Masks and music have once again filled the Italian city with Venicewhich until next March 1 will celebrate its emblematic carnivalsalthough still with some limitations due to the pandemic for second consecutive Year.
The Venetian carnival has its origins in an 11th century masquerade party in which the nobles dressed up and mixed with the people; In the year 1296 it was declared a holiday and since then the festival has continued every year making the world fall in love.
Specifically, it is said that Carnival started by a victory of the Republic of Venice against the Patriarch of Aquileia, Ulrico di Treven, in 1162. In the joy of this victory, people crowded into Piazza San Marco.
During the 17th century, the baroque festival helped save the prestigious image of Venice in the world
In 1797, Napoleon Bonaparte, during his occupation of Venice, prohibited the celebrations of the carnival for fear of generating conspiracies. After that, the festivals were gradually restored from the beginning in 1896 and officially in 1979.
This edition, without massive events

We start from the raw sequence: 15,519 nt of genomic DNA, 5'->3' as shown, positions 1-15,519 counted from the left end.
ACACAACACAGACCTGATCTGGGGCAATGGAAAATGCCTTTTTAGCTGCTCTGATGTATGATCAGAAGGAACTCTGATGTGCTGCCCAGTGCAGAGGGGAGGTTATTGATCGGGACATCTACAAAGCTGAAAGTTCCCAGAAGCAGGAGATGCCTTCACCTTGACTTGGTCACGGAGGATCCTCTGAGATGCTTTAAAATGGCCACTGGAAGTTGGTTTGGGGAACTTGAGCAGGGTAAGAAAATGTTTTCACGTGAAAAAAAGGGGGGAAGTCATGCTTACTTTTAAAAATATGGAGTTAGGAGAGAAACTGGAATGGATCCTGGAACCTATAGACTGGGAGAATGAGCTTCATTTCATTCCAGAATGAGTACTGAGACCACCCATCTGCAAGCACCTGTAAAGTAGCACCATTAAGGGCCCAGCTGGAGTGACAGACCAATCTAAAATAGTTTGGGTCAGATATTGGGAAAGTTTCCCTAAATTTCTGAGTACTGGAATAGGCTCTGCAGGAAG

The Venetian Carnival, one of the most famous on the planetstarted just the same weekend that Italy has eliminated the mandatory use of the face mask down the street
Despite the vaccine, it will be again an edition without massive events such as the traditional 'Flight of the Angel'the jump from the bell tower of the Basilica of San Marcos that every year before the coronavirus inaugurated the Carnival, bringing together thousands of people.
However, the city council has prepared a rich program of activities, exhibitions or street shows to attract tourism, which is committed to the economic recovery of the city.
The first big event will take place next Friday, the so-called 'Carnival on the water'a floating show on the canals that can be attended by reservation.
To avoid crowds, ceremonies such as the parade along the Grand Canal, the Marias and the Bull, the flight of the Eagle or the Lion and the chariots in the surroundings of Venice, such as in the Lido, Marghera or the Burano island.
This edition is celebrated under the motto 'Remember the future', inspired by a phrase by the Spanish painter Salvador Dali: "Most of all I remember the future"as explained by its organizers and its artistic director, Massimo Cecchetto, set designer at the Teatro La Fenice.
"Going through Venice, even if you follow a precise goal, sometimes forces you to continually change directions, the streets end in a surprise, sometimes a marvel. It is a place in perennial contradiction where dream and reality merge," Cecchetto declared.
Venice is thus experiencing its second carnival in a pandemic, declared in March 2020 by the World Health Organization.